If I seem to talk a lot about Band 7 it's because it seems to be such a highly sought band.  People need 7 for immigration, they need it for some advanced degree programs and even if you don't need a 7, if you need a 6.5 for a university course, for example, your 6.5 will only come if you have at least a couple of 7s or higher. 

I have written quite a bit about fluency, coherence & cohesion, and task response, but I haven't really discussed grammar and vocabulary that much.  I hope to correct that in this post. 

In the public descriptors both for writing & speaking, the descriptors for grammar at band 7 requires some complex grammar.  This of course, leads some people to then ask, "Well, what is complex grammar?"  Typically, a complex sentence is one that has more than one clause. A clause, as you probably know is a part of a sentence that contains at least a subject and a verb.  So, if you can make sentences with more than one clause, that is considered complex grammar.  For example,

Relative clauses:
Florence, which I have been to three times, is one of my favorite cities.

If I could visit any city in the world, I would travel to Florence.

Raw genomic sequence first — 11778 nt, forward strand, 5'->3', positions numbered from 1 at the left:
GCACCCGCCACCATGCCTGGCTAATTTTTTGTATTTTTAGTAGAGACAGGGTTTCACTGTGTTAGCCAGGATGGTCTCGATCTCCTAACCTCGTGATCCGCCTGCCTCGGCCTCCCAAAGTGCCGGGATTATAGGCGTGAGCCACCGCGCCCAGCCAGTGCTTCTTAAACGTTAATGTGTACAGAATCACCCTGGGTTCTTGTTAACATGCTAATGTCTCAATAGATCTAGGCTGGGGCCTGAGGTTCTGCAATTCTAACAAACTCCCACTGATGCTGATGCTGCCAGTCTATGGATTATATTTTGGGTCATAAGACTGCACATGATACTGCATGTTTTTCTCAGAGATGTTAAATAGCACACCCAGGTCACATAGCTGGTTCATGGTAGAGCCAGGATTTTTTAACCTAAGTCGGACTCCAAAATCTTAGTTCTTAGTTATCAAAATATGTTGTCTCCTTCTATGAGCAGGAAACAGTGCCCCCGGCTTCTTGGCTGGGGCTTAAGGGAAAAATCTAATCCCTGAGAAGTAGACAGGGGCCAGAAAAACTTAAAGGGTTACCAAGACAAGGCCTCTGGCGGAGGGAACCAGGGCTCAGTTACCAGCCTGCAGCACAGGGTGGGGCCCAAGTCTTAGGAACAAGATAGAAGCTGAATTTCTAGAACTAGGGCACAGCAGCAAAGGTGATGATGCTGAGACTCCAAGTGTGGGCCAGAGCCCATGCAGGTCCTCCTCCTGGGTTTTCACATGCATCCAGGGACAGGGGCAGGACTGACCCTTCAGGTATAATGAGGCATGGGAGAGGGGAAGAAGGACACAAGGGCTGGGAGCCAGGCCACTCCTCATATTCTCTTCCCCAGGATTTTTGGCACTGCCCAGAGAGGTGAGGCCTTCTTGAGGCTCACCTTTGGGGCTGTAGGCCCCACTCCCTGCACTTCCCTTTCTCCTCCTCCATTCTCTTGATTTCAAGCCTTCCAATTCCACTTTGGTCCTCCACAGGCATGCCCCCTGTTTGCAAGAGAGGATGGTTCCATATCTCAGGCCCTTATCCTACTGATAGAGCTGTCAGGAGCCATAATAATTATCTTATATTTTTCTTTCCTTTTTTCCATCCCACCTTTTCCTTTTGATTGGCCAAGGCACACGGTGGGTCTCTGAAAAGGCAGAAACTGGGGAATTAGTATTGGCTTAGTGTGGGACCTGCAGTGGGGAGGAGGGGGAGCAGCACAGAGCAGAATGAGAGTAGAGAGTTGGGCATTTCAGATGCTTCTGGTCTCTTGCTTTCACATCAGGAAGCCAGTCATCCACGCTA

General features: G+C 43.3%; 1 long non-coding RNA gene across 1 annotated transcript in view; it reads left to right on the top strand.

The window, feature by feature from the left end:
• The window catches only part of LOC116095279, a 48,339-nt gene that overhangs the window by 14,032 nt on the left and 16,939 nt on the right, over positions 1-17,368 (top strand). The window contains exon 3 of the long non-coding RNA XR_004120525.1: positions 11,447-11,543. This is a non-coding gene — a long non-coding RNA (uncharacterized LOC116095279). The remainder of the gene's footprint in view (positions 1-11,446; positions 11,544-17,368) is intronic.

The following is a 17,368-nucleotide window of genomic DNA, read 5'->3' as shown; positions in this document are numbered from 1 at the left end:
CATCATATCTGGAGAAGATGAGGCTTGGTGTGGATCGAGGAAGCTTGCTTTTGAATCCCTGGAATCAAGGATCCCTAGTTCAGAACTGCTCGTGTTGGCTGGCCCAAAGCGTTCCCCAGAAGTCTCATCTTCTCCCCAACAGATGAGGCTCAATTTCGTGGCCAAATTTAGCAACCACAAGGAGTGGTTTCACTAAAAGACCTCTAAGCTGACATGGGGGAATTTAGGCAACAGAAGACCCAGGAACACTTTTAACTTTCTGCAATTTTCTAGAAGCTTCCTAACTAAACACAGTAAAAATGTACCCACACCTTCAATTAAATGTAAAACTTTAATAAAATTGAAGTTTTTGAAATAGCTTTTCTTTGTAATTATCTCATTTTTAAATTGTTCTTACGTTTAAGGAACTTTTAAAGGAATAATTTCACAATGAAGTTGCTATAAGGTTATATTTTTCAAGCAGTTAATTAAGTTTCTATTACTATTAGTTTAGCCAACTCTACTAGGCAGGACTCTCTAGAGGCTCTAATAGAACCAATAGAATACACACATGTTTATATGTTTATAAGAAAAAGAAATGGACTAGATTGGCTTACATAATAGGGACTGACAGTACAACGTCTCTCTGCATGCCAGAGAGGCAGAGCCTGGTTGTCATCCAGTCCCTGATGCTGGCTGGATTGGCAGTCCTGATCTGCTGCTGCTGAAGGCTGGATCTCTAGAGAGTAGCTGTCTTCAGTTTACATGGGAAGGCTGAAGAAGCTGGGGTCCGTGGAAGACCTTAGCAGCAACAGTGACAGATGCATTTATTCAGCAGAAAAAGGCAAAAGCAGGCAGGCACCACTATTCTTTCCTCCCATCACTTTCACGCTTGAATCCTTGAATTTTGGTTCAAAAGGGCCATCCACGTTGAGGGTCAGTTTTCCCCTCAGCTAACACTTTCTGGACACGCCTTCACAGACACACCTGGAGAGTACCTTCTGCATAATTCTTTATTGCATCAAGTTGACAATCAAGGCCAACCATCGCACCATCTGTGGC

Not only is Florence a beautiful city, but it is also full of historical importance.

Time clauses:
I will visit Florence as soon as I finish my studies.

Participle clauses:
Having been to Florence three times, I believe I know it fairly well.

These are just a few examples that came to my head. Of course, there are many more.   An advanced grammar book will give explanations as well as how these structures are made, how to use them and any other rules you may need.   If you need any recommendations for a good book of advanced grammar, please email me.

Sunday, August 31, 2014

topic sentences in reading & writing

Today I was helping someone who was having a hard time with reading.  I suggested to her that she read the first sentence of each paragraph to find out what that paragraph was about.  When she was done, she had a good idea about the overall direction of the passage, as well as what each paragraph covered.  We then discussed how the first sentence of each paragraph, also known as the topic sentence, is basically an introduction to what follows in the paragraph.  It gives you the central idea, so, when you are looking for something, by reading the first sentence you can often tell if you are looking in the right place or not.